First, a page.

Experiment With Healthy Recipes

Use peas in various recipes to keep your diet interesting and healthy while losing weight. Here are some simple ideas you can experiment with.

  • Enhance your salads with canned black-eyed peas or green peas to boost protein intake. Consider apple cider vinegar or lemon juice as a dressing, as they have fewer calories and provide an extra burst of vitamin C and other essential nutrients.
  • Stir-fry snow peas or snap peas with another lean protein source, such as tofu. Serve over brown rice or turn it into a pasta dish for a complete meal.
  • Incorporate low-calorie pea protein powder into various foods or try some of the recommended whey protein for added benefits.
  • Snack on raw green peas for a guilt-free sweet treat!


The humble pea is one of the best veggies for weight loss. From its low-calorie yet nutrient-rich profile to diverse varieties and numerous health benefits, peas offer a unique combination of qualities that can aid in weight loss.

While you cannot live on peas alone, their versatility and sweet flavors make peas a smart choice for anyone looking to decrease calorie intake. Embrace the potential of peas and let them play a pivotal role in your journey towards a healthier lifestyle.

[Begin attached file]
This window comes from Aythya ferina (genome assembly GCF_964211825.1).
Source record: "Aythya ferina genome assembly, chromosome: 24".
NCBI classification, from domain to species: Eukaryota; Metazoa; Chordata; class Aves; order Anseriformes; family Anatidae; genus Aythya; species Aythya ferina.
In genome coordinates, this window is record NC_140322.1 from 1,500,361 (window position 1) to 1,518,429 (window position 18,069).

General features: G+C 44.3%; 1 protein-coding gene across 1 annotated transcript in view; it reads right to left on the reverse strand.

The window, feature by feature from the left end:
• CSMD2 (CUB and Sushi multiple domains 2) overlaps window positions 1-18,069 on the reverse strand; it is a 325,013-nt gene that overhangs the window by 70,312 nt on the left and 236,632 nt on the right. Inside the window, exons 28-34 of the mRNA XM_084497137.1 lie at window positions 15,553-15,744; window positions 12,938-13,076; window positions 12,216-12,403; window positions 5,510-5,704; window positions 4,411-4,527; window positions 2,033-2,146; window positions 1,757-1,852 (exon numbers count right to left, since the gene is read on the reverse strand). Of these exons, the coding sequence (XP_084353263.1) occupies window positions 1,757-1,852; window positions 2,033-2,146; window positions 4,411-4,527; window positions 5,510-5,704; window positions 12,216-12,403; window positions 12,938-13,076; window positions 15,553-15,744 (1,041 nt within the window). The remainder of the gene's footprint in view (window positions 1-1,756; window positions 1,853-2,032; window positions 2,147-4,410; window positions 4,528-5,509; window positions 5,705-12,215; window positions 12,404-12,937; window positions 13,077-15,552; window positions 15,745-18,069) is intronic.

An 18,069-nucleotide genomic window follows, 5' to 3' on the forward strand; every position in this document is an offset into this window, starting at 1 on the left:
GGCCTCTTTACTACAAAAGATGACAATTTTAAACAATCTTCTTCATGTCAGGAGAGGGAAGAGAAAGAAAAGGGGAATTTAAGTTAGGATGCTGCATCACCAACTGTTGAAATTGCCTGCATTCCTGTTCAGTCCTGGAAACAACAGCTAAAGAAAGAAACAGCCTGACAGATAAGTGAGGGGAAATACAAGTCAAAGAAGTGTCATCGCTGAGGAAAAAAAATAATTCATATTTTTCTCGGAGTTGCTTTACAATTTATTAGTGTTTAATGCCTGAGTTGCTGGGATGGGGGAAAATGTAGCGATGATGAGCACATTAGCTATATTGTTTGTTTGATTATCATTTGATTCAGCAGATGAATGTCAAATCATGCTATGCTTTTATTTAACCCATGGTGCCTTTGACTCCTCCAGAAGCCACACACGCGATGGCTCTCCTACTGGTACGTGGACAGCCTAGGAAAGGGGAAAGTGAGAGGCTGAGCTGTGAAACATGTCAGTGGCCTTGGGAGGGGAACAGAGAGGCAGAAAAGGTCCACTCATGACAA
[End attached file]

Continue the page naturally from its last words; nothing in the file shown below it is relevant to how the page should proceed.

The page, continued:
Frequently Asked Questions

Are peas healthy or fattening?

Peas are healthy and rich in fiber and protein while low in calories, making them more beneficial for health and weight management than fattening.

Are peas good for a low-calorie diet?

Absolutely, peas are excellent for a low-calorie diet due to their low-calorie content and high nutrient density. They are ideal for low-calorie diets.

Are frozen peas healthy?

Yes, frozen peas retain most of their nutritional value. For individuals on a salt-restricted diet, frozen peas are superior to canned peas, which contain high sodium levels.

Are black-eyed peas good for weight loss?

Black-eyed peas are excellent for weight loss. They are a good source of protein and fiber, which help in feeling full longer and can contribute to a weight loss diet.

+ 11 Sources